January 9, 2012
Coming to CES this week are Cubelets, small multicolor cubes you can snap together to create robots that move, chirp, and light up.
Cubelets come with different programming, and what they do depends on how they’re combined. “Action” blocks include Drive (with wheels), Flashlight, and Speaker (which chirps). “Sense” blocks respond to environmental factors like brightness and temperature. And “Think” blocks, take inputs from adjoining blocks and output numbers.
All this means you can create a robot that drives forward when it senses your hand behind it (see the video below), or spins like a lighthouse, or performs simple mathematical operations. The cost for Cubelets is a bit high: 6 blocks sell for $160, and they take a few months to ship.
Cubelets are built by Modular Robotics, a Boulder-based startup cofounded by PhDs Eric Schweikardt and Mark D. Gross and spun off of research at Carnegie Mellon University. With funding from the National Science Foundation, they are marketing Cubelets as a different type of kid’s toy (for kids 8+) and selling them to science centers, children’s museums, and hobbyists. (Check out this tug-of-war game an 8-year-old boy invented.)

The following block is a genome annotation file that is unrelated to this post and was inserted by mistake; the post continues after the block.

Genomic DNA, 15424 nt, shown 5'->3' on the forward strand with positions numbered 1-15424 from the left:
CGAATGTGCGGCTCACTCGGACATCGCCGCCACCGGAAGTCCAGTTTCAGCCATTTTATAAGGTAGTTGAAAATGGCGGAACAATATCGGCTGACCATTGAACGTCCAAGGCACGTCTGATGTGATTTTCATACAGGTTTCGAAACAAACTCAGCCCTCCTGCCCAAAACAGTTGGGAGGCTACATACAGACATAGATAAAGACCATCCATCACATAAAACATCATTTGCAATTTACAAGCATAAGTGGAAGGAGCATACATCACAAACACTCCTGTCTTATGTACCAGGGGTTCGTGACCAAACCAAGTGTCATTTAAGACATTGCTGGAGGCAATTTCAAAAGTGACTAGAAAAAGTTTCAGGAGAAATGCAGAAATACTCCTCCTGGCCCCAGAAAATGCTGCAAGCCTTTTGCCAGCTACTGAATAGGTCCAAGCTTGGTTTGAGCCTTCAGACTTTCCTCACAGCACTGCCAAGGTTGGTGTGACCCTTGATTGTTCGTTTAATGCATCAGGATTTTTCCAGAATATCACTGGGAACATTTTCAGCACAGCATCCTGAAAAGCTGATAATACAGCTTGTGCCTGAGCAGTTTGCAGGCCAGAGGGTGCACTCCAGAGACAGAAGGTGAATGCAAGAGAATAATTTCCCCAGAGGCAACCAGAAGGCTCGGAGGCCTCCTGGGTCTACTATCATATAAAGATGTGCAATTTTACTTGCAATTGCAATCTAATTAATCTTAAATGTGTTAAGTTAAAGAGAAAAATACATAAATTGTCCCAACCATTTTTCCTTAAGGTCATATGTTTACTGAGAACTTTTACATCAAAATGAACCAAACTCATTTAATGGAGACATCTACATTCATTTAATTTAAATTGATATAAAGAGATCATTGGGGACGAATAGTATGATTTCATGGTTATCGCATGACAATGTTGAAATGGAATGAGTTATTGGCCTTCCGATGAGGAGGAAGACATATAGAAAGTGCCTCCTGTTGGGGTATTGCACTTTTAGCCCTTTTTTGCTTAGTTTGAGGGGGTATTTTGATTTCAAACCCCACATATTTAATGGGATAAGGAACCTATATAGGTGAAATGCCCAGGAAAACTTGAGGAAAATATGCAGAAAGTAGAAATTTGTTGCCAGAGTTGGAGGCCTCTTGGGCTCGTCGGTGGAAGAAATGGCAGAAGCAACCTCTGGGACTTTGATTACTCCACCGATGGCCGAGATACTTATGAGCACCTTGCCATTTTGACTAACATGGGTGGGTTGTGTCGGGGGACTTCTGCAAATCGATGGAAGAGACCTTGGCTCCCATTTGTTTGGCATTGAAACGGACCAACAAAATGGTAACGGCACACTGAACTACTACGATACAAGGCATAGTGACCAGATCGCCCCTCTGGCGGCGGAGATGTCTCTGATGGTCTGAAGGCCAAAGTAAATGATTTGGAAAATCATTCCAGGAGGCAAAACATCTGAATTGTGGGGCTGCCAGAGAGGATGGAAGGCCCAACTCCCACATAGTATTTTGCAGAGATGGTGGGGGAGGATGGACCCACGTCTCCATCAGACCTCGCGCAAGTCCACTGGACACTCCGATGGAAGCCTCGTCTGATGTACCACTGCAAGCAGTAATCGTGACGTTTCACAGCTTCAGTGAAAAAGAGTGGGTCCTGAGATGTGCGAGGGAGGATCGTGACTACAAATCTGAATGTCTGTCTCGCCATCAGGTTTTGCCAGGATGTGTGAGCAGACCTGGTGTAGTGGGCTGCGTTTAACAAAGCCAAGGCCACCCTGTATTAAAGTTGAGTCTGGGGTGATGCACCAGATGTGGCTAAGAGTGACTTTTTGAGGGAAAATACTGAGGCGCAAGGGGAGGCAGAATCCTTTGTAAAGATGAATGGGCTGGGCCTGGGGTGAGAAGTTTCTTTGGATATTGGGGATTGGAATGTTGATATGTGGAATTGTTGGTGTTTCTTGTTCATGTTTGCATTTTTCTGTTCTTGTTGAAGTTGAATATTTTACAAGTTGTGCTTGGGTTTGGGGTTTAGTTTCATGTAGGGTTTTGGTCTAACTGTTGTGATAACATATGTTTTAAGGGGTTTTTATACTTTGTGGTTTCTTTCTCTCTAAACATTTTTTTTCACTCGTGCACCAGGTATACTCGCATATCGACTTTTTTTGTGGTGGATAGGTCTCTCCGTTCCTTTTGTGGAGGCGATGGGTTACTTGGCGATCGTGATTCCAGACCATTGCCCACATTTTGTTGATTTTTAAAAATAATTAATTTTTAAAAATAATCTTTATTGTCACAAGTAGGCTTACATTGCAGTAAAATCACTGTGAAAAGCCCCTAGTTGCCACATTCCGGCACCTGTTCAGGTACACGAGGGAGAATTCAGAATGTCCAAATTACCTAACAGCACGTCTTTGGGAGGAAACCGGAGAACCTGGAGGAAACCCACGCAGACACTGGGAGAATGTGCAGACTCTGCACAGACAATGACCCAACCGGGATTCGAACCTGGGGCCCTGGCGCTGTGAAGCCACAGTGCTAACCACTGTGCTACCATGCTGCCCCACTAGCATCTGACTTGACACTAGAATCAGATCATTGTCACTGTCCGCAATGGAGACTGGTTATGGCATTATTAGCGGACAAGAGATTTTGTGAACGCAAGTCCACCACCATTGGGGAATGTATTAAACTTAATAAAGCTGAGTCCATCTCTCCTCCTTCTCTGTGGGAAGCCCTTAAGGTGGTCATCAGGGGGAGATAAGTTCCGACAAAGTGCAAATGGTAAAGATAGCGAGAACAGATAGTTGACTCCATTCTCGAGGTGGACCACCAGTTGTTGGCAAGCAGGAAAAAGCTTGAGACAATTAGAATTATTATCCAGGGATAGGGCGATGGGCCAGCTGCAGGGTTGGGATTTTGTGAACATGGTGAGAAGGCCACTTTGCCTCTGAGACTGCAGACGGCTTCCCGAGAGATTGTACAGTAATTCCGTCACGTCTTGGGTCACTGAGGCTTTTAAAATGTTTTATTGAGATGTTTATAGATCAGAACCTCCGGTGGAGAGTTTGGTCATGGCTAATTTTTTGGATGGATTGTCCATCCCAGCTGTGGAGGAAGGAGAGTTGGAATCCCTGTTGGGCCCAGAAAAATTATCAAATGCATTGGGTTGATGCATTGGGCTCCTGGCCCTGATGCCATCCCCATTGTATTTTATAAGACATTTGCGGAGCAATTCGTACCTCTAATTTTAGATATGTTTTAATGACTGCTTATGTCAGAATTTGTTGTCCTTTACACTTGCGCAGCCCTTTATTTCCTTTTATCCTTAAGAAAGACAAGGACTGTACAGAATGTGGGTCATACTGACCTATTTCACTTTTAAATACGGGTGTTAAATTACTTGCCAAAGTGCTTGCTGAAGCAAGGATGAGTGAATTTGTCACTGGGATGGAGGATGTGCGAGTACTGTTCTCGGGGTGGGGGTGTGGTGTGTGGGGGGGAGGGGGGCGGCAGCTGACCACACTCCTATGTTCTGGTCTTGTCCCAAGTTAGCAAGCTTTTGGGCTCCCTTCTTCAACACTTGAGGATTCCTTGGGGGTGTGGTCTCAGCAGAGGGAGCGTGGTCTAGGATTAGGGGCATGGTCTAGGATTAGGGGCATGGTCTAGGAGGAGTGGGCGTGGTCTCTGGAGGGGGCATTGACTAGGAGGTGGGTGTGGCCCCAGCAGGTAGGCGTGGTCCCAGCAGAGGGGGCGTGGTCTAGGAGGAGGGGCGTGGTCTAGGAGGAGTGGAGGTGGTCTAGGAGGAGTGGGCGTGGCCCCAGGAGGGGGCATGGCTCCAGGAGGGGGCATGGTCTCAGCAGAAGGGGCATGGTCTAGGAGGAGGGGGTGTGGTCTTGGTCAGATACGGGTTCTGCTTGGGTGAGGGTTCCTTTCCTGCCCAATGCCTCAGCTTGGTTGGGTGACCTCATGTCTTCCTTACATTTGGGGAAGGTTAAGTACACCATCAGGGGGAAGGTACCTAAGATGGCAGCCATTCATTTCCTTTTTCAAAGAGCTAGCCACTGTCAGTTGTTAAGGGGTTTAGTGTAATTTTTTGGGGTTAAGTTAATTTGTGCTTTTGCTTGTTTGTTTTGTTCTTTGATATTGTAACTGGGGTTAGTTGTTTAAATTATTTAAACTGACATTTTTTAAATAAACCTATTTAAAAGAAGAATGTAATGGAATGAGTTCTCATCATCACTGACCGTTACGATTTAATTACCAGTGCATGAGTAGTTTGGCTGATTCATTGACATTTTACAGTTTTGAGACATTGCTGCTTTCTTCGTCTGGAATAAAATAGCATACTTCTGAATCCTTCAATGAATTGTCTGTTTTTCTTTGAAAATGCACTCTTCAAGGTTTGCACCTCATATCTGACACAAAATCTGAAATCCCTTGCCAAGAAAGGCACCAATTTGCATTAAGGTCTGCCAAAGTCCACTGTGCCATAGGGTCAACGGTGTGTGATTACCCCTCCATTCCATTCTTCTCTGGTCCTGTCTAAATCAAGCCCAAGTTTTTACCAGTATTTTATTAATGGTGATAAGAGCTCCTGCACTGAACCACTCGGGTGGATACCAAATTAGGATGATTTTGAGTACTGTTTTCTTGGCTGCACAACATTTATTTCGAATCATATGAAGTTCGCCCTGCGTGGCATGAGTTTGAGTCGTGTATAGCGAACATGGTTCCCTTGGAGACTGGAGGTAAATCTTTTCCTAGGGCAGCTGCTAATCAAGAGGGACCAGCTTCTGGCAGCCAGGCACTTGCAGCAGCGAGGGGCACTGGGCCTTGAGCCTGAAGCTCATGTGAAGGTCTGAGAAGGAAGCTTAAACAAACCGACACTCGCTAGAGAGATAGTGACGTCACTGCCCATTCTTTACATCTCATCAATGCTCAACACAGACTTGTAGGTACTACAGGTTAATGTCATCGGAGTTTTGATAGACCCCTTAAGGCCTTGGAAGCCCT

“We believe that toys shape the way that children think about the world,” says Modular Robotics, which was inspired by systems in nature like flocks of birds. If kids are intrigued enough to play around with Cubelets, I imagine it would be a fun process of experimentation, trial and error, and creativity.
But adults might actually be a better market for these expensive and complicated toys. Adult commenters in the Modular Robotics forum are chattering away about new ideas for Cubelets – like a Camera block or “Leave Me” block that detaches itself – and the ability to reprogram their own blocks (which Modular Robotics is working on).
You can find Cubelets at CES’s Eureka Park, an area featuring almost 100 startups in partnership with the National Science Foundation, the Startup America Partnership, CNET, and UK Trade & Investment. Check out the amusing video of Cubelets below:
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